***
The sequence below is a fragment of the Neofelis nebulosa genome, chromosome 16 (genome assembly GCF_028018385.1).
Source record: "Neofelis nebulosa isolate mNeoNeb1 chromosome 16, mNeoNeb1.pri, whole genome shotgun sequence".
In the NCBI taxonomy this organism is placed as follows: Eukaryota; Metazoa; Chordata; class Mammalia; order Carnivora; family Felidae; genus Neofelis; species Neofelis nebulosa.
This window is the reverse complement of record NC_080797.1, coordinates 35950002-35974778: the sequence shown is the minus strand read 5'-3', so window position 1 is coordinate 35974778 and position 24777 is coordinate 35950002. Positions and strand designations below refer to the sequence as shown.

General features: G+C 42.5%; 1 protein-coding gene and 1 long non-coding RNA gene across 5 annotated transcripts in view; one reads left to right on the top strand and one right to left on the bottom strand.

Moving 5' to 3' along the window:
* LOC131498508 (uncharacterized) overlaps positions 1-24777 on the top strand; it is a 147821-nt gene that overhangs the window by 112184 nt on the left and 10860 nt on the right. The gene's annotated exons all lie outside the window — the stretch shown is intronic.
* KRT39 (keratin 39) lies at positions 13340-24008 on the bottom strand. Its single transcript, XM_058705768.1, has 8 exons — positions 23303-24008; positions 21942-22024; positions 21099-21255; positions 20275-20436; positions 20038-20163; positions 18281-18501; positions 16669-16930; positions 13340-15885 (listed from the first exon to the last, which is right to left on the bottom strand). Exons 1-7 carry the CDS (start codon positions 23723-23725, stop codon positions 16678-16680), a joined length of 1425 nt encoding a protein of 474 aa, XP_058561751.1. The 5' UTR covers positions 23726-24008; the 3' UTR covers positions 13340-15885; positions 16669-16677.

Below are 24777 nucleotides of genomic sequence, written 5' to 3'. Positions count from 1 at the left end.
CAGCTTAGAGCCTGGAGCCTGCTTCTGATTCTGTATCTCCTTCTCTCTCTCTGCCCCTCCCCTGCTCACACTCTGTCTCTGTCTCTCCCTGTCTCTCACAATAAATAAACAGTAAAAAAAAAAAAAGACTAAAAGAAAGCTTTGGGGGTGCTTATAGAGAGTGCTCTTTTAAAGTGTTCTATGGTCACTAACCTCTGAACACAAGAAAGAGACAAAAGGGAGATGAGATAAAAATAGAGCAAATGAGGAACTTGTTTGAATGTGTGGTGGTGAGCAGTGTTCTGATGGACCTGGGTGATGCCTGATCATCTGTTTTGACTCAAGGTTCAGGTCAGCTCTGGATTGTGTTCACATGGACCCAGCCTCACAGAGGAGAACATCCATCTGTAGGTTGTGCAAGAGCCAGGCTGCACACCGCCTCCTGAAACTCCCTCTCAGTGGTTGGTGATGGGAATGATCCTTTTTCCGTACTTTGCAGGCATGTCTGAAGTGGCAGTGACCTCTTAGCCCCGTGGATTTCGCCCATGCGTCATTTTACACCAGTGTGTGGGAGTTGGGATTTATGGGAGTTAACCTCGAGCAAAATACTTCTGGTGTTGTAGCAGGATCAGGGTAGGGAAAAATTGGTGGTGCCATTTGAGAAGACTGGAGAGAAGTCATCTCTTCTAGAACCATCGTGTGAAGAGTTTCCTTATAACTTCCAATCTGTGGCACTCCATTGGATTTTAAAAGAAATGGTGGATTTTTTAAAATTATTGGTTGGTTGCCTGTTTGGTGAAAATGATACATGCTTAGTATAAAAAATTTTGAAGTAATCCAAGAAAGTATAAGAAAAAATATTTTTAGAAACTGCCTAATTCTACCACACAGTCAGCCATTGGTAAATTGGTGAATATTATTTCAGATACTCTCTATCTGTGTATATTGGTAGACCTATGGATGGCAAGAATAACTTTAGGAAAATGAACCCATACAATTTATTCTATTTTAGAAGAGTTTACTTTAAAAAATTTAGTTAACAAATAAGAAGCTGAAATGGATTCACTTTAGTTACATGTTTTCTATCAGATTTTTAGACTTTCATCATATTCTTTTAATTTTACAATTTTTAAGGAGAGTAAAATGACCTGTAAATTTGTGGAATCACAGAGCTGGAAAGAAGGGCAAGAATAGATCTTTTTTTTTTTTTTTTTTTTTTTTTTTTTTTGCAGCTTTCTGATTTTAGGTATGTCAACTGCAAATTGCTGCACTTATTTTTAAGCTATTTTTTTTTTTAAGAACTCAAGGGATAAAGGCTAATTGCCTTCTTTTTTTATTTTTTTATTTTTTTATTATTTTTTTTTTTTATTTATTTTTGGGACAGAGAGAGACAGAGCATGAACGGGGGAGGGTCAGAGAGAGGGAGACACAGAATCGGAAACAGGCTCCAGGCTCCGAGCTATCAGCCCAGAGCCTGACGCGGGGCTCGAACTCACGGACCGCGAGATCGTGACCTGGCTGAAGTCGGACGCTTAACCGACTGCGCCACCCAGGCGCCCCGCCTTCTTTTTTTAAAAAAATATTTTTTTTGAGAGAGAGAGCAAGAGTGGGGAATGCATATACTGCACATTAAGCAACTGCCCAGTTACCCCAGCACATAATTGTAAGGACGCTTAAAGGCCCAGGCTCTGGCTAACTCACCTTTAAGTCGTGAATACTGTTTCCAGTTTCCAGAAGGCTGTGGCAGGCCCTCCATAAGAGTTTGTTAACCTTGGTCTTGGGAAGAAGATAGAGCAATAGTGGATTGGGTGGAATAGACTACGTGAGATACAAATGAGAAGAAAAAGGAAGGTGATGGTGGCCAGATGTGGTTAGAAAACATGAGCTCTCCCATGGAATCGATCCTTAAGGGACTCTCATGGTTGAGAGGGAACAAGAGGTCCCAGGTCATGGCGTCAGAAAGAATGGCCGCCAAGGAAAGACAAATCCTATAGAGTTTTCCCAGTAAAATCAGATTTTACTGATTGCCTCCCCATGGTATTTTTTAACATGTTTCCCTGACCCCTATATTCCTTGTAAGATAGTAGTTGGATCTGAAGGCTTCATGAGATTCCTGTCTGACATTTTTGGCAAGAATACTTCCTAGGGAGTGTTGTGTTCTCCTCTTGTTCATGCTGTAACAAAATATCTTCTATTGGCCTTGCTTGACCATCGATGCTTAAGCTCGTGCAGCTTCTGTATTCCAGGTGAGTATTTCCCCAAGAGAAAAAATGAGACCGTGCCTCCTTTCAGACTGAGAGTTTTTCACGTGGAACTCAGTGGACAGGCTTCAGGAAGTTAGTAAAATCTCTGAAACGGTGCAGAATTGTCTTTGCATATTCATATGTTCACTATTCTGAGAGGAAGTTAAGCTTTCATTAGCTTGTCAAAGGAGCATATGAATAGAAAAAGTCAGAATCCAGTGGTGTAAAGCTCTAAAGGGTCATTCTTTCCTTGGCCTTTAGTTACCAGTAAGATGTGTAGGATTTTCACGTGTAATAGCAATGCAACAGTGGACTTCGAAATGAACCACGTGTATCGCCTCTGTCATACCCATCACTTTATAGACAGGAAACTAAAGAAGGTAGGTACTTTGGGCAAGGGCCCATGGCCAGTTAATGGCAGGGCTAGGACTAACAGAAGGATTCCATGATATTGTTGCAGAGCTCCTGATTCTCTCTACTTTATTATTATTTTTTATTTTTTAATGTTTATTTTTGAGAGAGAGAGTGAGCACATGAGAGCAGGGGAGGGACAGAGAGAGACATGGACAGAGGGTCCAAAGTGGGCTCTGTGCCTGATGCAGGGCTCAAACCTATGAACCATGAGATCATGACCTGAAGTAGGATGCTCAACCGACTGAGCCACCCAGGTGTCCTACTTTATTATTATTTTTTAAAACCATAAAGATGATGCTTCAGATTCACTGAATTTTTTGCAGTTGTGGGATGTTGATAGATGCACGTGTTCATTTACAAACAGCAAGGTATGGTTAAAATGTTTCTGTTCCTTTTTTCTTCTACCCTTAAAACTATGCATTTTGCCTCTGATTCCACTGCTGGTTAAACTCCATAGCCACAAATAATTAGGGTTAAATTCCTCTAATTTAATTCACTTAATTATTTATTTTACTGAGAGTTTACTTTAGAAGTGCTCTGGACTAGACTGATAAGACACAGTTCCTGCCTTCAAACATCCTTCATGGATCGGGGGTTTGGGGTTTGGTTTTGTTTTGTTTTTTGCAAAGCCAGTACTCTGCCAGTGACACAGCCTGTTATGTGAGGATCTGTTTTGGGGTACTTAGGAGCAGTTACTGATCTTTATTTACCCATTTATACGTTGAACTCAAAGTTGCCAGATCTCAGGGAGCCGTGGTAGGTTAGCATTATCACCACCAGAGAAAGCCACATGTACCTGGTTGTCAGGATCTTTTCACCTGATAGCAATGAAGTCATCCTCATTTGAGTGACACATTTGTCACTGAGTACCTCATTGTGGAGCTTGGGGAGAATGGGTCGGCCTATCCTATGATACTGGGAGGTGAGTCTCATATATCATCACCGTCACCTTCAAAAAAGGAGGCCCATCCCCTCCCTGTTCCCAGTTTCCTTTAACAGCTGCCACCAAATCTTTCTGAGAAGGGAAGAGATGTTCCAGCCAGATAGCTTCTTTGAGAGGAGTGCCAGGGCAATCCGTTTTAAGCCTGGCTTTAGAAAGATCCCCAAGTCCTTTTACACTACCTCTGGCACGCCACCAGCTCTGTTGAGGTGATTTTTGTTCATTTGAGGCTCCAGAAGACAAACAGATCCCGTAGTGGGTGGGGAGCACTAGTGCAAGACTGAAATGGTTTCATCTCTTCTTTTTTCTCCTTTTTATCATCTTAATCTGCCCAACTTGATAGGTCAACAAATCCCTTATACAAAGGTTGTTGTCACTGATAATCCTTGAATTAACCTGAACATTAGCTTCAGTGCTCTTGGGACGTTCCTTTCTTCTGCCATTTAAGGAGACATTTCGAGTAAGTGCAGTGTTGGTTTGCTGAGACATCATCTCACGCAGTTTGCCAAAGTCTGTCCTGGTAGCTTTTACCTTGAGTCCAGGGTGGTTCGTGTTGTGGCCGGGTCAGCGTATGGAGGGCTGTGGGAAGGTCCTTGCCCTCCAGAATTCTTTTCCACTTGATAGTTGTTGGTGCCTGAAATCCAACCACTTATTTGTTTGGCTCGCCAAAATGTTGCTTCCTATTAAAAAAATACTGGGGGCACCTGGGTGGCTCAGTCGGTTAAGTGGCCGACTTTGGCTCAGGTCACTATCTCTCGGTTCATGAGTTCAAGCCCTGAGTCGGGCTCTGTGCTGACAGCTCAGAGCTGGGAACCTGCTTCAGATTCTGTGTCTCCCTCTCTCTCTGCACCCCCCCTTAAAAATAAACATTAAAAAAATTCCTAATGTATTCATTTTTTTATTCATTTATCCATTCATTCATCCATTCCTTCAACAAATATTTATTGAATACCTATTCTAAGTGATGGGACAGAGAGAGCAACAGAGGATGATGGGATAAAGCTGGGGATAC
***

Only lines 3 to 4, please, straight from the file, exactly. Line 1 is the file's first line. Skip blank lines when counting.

In the NCBI taxonomy this organism is placed as follows: Eukaryota; Metazoa; Chordata; class Mammalia; order Carnivora; family Felidae; genus Neofelis; species Neofelis nebulosa.
This window is the reverse complement of record NC_080797.1, coordinates 35950002-35974778: the sequence shown is the minus strand read 5'-3', so window position 1 is coordinate 35974778 and position 24777 is coordinate 35950002. Positions and strand designations below refer to the sequence as shown.